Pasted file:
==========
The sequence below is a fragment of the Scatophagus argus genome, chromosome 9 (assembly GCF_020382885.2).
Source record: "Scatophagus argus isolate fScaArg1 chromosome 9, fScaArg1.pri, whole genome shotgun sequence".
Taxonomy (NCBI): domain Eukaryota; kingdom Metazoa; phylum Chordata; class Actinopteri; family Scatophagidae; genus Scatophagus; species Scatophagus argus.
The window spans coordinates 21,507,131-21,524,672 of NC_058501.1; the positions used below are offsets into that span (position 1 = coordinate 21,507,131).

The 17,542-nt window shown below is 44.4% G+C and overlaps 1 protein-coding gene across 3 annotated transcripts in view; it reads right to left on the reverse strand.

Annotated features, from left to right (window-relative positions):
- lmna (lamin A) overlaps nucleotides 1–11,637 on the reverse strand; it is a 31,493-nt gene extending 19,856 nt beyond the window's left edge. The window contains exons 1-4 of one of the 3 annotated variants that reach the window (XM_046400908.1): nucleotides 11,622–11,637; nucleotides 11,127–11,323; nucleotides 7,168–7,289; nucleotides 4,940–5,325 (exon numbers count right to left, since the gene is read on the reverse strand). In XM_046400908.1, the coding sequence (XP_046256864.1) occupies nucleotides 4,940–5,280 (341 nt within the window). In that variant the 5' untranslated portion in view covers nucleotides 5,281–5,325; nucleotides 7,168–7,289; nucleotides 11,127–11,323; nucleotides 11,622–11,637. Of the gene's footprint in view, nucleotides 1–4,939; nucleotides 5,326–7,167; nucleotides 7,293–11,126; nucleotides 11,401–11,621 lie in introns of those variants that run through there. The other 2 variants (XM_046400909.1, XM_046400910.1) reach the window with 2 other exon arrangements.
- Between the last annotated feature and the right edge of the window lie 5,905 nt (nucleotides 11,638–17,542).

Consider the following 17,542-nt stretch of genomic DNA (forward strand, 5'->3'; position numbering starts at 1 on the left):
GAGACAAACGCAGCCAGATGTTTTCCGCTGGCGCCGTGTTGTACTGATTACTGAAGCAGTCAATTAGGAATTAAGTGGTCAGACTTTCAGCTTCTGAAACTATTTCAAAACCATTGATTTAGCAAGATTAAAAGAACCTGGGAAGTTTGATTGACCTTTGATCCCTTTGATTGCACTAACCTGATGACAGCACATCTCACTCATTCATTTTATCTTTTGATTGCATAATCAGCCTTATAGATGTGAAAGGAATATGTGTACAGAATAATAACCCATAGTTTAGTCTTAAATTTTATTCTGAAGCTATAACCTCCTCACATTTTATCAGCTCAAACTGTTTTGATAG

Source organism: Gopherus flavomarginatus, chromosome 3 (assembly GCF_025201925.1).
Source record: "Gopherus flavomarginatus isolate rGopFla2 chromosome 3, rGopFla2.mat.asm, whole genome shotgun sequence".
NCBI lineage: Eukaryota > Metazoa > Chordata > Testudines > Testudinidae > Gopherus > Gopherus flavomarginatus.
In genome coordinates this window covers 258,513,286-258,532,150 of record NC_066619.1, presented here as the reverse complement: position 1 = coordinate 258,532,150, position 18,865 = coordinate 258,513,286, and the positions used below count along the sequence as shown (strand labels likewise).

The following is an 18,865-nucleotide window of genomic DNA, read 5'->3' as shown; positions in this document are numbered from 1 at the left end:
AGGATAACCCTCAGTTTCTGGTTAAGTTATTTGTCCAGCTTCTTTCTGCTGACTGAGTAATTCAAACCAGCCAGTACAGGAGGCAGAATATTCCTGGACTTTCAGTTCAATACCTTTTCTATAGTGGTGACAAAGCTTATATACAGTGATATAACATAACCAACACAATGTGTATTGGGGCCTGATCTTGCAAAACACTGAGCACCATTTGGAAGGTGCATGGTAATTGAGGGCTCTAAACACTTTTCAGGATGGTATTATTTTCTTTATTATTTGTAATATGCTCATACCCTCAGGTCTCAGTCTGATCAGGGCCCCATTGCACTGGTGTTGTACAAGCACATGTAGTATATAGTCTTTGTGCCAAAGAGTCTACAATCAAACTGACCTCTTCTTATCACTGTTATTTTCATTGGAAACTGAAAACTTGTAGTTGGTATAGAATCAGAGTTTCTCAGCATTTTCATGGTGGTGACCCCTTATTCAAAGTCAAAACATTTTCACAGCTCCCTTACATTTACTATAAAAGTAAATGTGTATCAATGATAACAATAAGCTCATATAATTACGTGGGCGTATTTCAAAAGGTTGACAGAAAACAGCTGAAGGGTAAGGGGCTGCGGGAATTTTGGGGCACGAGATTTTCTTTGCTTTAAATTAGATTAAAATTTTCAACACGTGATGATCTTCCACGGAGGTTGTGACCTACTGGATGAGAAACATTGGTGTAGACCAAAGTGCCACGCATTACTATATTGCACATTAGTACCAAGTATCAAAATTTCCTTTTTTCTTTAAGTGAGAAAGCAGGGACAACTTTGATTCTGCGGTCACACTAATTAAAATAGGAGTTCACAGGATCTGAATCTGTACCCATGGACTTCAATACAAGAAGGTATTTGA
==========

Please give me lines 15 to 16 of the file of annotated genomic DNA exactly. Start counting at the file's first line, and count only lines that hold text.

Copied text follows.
The following is an 18,865-nucleotide window of genomic DNA, read 5'->3' as shown; positions in this document are numbered from 1 at the left end:
AGGATAACCCTCAGTTTCTGGTTAAGTTATTTGTCCAGCTTCTTTCTGCTGACTGAGTAATTCAAACCAGCCAGTACAGGAGGCAGAATATTCCTGGACTTTCAGTTCAATACCTTTTCTATAGTGGTGACAAAGCTTATATACAGTGATATAACATAACCAACACAATGTGTATTGGGGCCTGATCTTGCAAAACACTGAGCACCATTTGGAAGGTGCATGGTAATTGAGGGCTCTAAACACTTTTCAGGATGGTATTATTTTCTTTATTATTTGTAATATGCTCATACCCTCAGGTCTCAGTCTGATCAGGGCCCCATTGCACTGGTGTTGTACAAGCACATGTAGTATATAGTCTTTGTGCCAAAGAGTCTACAATCAAACTGACCTCTTCTTATCACTGTTATTTTCATTGGAAACTGAAAACTTGTAGTTGGTATAGAATCAGAGTTTCTCAGCATTTTCATGGTGGTGACCCCTTATTCAAAGTCAAAACATTTTCACAGCTCCCTTACATTTACTATAAAAGTAAATGTGTATCAATGATAACAATAAGCTCATATAATTACGTGGGCGTATTTCAAAAGGTTGACAGAAAACAGCTGAAGGGTAAGGGGCTGCGGGAATTTTGGGGCACGAGATTTTCTTTGCTTTAAATTAGATTAAAATTTTCAACACGTGATGATCTTCCACGGAGGTTGTGACCTACTGGATGAGAAACATTGGTGTAGACCAAAGTGCCACGCATTACTATATTGCACATTAGTACCAAGTATCAAAATTTCCTTTTTTCTTTAAGTGAGAAAGCAGGGACAACTTTGATTCTGCGGTCACACTAATTAAAATAGGAGTTCACAGGATCTGAATCTGTACCCATGGACTTCAATACAAGAAGGTATTTGA